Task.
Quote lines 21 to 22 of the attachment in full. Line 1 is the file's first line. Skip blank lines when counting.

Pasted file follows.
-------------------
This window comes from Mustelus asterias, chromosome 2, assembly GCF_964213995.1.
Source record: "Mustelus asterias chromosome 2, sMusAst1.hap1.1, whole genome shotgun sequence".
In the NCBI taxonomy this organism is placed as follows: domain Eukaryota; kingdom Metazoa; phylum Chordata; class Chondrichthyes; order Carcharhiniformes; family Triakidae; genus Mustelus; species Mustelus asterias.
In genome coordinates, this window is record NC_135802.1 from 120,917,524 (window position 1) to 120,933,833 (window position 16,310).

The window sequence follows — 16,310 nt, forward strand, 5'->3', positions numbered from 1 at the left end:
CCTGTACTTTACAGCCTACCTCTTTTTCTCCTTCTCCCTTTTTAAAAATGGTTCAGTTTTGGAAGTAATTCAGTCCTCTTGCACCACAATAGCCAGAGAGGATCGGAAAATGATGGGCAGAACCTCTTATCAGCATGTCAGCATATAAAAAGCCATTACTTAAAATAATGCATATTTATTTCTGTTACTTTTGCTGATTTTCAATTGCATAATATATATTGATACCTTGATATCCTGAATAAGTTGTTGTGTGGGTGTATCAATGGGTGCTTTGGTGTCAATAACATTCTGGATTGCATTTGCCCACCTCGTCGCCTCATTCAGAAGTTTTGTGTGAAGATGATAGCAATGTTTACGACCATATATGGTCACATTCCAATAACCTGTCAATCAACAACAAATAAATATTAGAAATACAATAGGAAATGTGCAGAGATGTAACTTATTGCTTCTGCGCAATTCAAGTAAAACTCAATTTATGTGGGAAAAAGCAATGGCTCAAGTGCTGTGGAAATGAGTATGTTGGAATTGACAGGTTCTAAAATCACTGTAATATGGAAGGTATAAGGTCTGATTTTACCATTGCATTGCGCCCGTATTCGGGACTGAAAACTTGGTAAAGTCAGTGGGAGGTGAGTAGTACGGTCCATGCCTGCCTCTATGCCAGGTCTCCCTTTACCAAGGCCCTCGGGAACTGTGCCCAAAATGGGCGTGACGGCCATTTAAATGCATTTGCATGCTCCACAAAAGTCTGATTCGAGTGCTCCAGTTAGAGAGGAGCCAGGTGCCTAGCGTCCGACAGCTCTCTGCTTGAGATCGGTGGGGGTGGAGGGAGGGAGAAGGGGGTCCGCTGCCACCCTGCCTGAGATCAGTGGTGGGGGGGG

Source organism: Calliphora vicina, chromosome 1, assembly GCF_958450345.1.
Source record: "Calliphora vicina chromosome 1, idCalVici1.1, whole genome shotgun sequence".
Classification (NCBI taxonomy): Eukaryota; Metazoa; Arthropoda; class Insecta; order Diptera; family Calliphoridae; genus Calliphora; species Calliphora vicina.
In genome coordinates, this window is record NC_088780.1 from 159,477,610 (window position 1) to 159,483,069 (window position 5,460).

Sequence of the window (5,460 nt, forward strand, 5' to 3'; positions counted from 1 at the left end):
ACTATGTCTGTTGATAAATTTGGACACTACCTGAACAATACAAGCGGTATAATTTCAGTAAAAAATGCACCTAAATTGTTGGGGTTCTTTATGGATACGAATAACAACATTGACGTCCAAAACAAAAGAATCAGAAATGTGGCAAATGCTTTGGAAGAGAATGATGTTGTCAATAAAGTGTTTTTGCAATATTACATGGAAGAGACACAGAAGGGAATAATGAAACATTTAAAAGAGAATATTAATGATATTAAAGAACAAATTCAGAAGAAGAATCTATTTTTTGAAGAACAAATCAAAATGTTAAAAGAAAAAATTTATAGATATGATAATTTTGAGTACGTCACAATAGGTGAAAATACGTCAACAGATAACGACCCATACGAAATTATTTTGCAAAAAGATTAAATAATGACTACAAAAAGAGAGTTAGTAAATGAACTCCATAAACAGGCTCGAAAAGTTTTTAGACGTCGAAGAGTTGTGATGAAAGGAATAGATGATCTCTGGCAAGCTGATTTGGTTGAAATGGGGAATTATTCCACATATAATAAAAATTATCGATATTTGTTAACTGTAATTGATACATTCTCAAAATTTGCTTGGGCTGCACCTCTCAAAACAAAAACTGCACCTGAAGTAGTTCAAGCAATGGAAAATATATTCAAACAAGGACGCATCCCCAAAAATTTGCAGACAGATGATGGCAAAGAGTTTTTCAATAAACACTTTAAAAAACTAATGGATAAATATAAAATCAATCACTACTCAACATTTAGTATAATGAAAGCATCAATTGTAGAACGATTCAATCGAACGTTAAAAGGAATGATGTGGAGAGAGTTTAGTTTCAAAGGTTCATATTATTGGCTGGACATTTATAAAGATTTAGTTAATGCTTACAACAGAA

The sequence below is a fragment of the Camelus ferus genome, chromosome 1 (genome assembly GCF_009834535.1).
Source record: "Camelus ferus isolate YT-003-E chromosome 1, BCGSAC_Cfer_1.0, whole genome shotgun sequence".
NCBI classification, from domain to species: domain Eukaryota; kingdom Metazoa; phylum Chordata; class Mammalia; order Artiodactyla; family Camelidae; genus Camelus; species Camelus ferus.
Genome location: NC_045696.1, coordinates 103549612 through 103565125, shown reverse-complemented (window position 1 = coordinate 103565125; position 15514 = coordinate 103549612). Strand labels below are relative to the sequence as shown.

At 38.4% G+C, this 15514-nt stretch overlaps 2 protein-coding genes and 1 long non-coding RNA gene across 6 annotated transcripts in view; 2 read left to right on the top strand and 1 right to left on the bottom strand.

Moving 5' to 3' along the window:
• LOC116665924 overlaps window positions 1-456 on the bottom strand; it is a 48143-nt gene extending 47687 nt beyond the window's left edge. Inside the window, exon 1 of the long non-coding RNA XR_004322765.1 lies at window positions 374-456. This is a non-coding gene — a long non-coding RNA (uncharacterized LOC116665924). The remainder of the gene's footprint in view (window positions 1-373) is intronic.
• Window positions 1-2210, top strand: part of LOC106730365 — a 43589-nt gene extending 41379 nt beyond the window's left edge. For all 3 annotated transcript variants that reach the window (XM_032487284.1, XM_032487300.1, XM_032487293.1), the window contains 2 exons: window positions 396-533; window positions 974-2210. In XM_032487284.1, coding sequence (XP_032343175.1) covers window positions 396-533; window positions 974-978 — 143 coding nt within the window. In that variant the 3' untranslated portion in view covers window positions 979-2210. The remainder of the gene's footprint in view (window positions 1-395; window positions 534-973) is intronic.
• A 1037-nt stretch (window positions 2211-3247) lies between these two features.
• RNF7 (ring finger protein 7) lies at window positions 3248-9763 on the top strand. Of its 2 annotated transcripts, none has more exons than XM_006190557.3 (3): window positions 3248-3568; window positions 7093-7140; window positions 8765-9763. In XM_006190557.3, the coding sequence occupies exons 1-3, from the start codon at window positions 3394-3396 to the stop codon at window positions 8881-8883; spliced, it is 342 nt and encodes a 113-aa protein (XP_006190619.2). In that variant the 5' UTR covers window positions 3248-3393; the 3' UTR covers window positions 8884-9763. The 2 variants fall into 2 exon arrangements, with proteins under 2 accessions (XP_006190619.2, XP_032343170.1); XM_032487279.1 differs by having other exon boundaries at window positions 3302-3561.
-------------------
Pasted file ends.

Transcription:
• A 1037-nt stretch (window positions 2211-3247) lies between these two features.
• RNF7 (ring finger protein 7) lies at window positions 3248-9763 on the top strand. Of its 2 annotated transcripts, none has more exons than XM_006190557.3 (3): window positions 3248-3568; window positions 7093-7140; window positions 8765-9763. In XM_006190557.3, the coding sequence occupies exons 1-3, from the start codon at window positions 3394-3396 to the stop codon at window positions 8881-8883; spliced, it is 342 nt and encodes a 113-aa protein (XP_006190619.2). In that variant the 5' UTR covers window positions 3248-3393; the 3' UTR covers window positions 8884-9763. The 2 variants fall into 2 exon arrangements, with proteins under 2 accessions (XP_006190619.2, XP_032343170.1); XM_032487279.1 differs by having other exon boundaries at window positions 3302-3561.